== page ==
Well, we have one loyal supporter of access who has been so impressed by the strength of the clinic escorts, they are working on their own personal pledge based on the AWESOME turnout in support of access here in Louisville. Stay tuned for a special post on that in the coming days.
We love our providers. We love our escorts. We love access to care, on demand, and without apology.
When a Reproductive Justice colleague, fellow Kentuckian, and friend sent a link to this CNN article featuring an “open letter to Senator Cory Booker” shortly after it hit the web, there were a few layers of irony (and expletives) that we had to unpack before settling on how to respond.
What stood out immediately is this quote:
“Preventing someone from moving forward, thrusting your middle finger in their face, screaming vitriol — is this the way to express concern or enact change? Or does it only incite unstable people to violence, making them feel that assaulting a person is somehow politically justifiable?”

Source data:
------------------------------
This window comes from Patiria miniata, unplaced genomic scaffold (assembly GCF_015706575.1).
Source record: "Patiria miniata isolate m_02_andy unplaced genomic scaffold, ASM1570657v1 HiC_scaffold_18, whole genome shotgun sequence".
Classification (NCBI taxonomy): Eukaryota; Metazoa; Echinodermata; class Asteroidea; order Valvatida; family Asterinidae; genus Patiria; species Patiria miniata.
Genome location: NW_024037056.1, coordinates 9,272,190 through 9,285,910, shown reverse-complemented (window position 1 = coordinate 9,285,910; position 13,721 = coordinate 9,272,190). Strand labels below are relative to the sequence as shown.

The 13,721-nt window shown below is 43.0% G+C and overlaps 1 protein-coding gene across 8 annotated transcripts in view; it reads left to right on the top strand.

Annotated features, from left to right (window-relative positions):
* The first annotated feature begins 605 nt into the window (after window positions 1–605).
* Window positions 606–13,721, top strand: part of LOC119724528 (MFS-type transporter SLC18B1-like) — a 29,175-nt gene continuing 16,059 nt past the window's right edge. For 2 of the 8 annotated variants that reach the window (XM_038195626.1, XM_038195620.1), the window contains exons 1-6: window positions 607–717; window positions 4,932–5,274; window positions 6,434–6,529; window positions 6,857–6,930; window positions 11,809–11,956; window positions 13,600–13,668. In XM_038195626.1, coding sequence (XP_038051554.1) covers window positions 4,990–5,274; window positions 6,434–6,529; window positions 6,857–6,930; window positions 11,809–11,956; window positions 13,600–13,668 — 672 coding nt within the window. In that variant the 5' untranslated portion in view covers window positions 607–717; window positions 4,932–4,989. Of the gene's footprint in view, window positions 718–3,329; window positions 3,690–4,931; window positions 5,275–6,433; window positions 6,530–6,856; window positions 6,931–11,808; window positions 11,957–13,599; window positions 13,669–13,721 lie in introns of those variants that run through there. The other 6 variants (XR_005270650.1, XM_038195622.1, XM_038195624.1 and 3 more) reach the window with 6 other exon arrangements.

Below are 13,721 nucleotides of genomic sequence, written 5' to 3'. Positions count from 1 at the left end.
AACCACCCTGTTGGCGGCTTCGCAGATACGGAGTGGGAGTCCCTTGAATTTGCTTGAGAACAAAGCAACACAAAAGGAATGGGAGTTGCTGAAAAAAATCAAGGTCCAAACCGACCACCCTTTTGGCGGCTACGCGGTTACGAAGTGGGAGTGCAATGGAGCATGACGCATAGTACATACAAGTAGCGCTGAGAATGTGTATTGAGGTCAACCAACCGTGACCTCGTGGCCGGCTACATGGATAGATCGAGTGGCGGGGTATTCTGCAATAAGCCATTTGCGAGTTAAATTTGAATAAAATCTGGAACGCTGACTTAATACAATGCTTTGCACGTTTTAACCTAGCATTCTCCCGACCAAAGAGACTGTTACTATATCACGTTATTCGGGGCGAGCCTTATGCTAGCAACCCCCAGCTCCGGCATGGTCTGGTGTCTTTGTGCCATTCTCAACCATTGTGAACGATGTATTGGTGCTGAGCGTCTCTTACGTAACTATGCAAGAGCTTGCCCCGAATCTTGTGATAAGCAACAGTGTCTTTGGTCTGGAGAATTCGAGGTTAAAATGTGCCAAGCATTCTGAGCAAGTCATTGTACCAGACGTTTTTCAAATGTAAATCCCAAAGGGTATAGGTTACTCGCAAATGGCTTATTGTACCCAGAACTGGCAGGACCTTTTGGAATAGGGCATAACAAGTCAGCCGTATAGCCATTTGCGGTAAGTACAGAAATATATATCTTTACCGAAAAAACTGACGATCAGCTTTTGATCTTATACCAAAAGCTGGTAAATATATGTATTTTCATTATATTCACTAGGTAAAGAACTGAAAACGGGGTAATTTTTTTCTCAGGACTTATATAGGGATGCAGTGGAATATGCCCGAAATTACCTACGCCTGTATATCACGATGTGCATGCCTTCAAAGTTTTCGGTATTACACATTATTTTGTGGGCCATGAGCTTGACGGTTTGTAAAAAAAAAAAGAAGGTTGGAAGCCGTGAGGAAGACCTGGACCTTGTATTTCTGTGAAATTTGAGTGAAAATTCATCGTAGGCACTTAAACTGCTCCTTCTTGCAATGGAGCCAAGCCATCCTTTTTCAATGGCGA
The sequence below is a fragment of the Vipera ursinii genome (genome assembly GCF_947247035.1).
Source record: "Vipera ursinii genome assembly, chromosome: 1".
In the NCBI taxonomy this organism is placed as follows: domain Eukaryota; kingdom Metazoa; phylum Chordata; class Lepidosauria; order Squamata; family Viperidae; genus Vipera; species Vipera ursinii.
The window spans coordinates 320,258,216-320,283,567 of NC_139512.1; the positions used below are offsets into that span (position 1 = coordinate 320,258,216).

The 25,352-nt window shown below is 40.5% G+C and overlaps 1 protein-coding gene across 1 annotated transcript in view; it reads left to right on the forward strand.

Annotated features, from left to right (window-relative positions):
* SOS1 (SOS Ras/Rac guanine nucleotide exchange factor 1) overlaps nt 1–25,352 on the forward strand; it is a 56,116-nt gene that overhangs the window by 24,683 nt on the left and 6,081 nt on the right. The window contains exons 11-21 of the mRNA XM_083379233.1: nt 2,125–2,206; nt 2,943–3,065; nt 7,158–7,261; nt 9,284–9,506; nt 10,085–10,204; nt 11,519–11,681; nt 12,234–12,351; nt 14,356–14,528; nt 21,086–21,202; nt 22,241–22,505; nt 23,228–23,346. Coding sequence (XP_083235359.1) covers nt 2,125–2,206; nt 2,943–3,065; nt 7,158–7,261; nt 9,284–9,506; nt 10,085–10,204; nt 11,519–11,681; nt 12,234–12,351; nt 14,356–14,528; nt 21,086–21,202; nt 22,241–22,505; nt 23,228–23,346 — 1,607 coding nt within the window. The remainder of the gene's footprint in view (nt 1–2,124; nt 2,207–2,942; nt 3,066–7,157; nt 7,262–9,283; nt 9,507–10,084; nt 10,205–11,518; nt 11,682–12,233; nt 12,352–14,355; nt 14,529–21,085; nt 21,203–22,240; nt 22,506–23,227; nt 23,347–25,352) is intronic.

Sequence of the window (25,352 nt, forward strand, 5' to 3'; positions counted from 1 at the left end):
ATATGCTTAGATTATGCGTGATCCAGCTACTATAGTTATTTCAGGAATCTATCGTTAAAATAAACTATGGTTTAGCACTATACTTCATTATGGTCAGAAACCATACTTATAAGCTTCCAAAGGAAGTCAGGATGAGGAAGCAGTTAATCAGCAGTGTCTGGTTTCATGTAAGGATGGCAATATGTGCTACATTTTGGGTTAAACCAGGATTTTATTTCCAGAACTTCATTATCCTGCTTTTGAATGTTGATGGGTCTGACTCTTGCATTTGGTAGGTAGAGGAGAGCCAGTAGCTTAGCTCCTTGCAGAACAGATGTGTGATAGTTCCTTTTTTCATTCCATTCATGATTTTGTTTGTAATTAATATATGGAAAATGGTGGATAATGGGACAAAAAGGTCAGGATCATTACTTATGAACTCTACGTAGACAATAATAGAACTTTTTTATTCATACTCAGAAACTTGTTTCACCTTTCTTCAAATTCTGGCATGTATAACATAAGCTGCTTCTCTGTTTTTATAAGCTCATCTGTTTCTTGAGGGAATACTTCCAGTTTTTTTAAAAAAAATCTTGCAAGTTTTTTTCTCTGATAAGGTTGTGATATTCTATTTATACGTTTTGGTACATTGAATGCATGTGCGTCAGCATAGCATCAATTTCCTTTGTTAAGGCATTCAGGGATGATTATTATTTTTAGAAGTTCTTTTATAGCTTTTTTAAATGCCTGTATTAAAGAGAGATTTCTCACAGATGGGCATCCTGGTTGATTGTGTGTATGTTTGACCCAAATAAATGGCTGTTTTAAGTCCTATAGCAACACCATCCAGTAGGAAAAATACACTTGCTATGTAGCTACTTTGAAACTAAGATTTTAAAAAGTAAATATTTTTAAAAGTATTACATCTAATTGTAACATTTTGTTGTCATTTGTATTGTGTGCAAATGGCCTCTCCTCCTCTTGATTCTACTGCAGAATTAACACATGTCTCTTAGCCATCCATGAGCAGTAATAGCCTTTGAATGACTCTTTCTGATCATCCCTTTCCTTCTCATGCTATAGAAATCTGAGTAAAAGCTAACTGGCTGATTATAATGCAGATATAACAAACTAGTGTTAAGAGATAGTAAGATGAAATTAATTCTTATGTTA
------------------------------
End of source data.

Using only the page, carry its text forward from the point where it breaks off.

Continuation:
What’s striking to me is that these words could be my own, were I making an argument for why we need a Safety Zone in front of Kentucky’s only abortion clinic. If you read our blog, you know that these kinds of behaviors are common, and protected under a thinly veiled claim to “free speech”. People who value free speech AND reproductive freedom know that while sharing opinions and information might be harmless, there is a line that is crossed when demonstrations escalate and we start to see things like blockades, trespassing, assault, threats, and property destruction. We see these kinds of behaviors regularly on Market Street in Louisville, and are told that aggressive protesters are within their rights, and that the volunteer escorts, patients, and their companions outside of EMW Clinic should expect these attacks.
So I have to wonder: why should elected officials who work hard to earn the votes of their constituents be shielded from this “passionate free speech”, while people going to the doctor are subjected to it without consent, almost daily, as though it’s part of a punishment they must endure? How else can people attempt to hold elected officials accountable when they will not acknowledge messages like #CancelKavanaugh, and #BeBoldEndHyde? We know voter disenfranchisement, fraudulent campaign practices, and falsified elections are not imaginary concepts, so until we can trust the electoral process, it seems like other tactics are in order.